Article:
You don't want to start out from Bath or Oxford. One exception is the Hertz depot in Oxford -- but it isn't in central Oxford but in a suburb that is very easy to get out of on your way to Woodstock or the Cotswolds. But you'd have to take a cab from the train station.
janisj is online now  
Aug 8th, 2011, 08:10 AM
Join Date: Mar 2005
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Definitely get an automatic even if you normally drive stick. We are experienced stick shift drivers and did find the "wrong position" of the stick confusing. Other than that it was fine. You just need to be more alert than you normally are.

We did enjoy our drive to England countryside and would recommend it over public transportation.

Depends on where you are from, agree that driving thru circles may be challenging if you're not familiar with that. Our rule of thumb is if we miss the exit, just keep going and come back later. afterall, it's a circle
wky123 is offline  
Aug 8th, 2011, 08:11 AM
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azzure -- THAT didn't help at all
janisj is online now  
Aug 8th, 2011, 08:20 AM
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I've driven in Britain and it worked out fine as long as I avoided congested areas and night driving. One person should do all the driving to become acclimated. On highways remember the left lane is the slow lane.

<< Also, learn the etiquette of roundabouts >>

Roundabout etiquette is the same in Britain as it is in the US, France, Portugal, Czech Republic, etc. Give way to the cars in the circle. There is often a yield sign on the approach to the circle to remind you. You drive clockwise around circles in Britain. Stay on the inside lane until you are close to your turn off and then move to the outside lane while signalling your intention.
adrienne is offline  
Aug 8th, 2011, 08:21 AM
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Ummm...last time I was in England we drove on the left. The driver sits in the right hand front seat of the vehicle but you drive on the left side of the road.
onetwo is offline  
Aug 8th, 2011, 08:22 AM
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It is when you first collect your car or are exiting from a carpark that you are most likely to forget that you are driving on the "wrong" side of the road. We always designate the frontseat passenger to be the Reminder in these situations.
tarquin is offline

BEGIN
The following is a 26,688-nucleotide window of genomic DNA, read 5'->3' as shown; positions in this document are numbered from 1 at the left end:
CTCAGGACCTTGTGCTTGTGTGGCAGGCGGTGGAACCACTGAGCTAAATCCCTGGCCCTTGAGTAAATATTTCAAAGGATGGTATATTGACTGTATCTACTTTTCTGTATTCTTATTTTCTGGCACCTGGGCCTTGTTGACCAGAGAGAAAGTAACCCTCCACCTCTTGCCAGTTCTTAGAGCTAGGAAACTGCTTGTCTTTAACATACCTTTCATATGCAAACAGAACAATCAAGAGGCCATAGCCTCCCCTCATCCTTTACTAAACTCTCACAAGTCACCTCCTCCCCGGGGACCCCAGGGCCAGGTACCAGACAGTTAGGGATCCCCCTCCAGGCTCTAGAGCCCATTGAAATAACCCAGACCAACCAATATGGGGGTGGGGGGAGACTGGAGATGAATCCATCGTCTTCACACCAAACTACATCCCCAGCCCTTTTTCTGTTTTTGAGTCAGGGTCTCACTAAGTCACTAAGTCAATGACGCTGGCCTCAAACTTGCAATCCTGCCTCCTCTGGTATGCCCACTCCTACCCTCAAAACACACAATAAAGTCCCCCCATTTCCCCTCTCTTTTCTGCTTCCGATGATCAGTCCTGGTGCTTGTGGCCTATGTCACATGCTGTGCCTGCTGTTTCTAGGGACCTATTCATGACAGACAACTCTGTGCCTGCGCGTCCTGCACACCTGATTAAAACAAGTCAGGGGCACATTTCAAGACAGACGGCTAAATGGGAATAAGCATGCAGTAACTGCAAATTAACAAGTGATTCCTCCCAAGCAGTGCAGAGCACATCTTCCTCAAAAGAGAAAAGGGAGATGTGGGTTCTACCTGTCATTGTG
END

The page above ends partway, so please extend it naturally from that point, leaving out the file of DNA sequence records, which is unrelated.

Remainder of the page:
Aug 8th, 2011, 08:23 AM
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wow, thanks all for your feedback. tdudette, that's exactly the mental image i have of driving in england : screaming passengers, hair standing on its ends ala albert einstein. ha-ha-ha. azzure, stone walls whizzing by 6 inches from our faces, that wasnt helpful :/ ( funny though. i'm imagining a scene from some slapstick comedy, a car with screaming, frantic passengers )
flyme2themoon is offline  
Aug 8th, 2011, 09:06 AM
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i read in one of my guidebooks that we can buy a P ( or an R, cant remember exactly what letter ) sign from a gas station to put in our car's window to warn other drivers that we are provisional or novice right side drivers. ( this is a great idea, IMO ).

This is one of the stupidest things I've ever read. Just stick a "beep at me" sign on the rear window instead.

Once you get in the car, it's relatively easy to adjust. Get an automatic - the price differences should be minimal if you shop around and the gas efficiency difference is nil.

Don't drive in London.
BigRuss is offline  
Aug 8th, 2011, 09:16 AM
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The "P sticker" myth

Drivers in Britain MAY attach a green "P" plate for the first year after passing their test. Its use is voluntary, and its significance ("I've got limited driving experience") scarcely understood. Those who do understand it certainly won't think the driver carrying the plate is a foreigner.

The idea IS batty, though in this case. Other drivers will still assume basic common sense (like instinctively driving on the proper side), and its use may delude a foreign driver carrying the plate others will make allowances that they just won't.

The words "mountain" and "molehill" apply here. We all happily drive in foreign countries where they don't only drive on the wrong side: they speak funny foreign languages and use weird foreign measurements. NONE of us kick up the song and dance 99.9% of Americans, if this board is typical, seem to think they're entitled to about following local driving laws. And when did anyone last see a post here from a Frenchman or German about this?

Just collect the car, switch your brains on and drive.

Janisj's absolutely right about not collecting cars in "small towns". Airports or really suburban depots give you the chance to practice the car in a big open space before encountering traffic in earnest. No city-centre collection depot (including city-centre depots operated by hire companies collecting you from a station or airport) ever has enough space to allow this.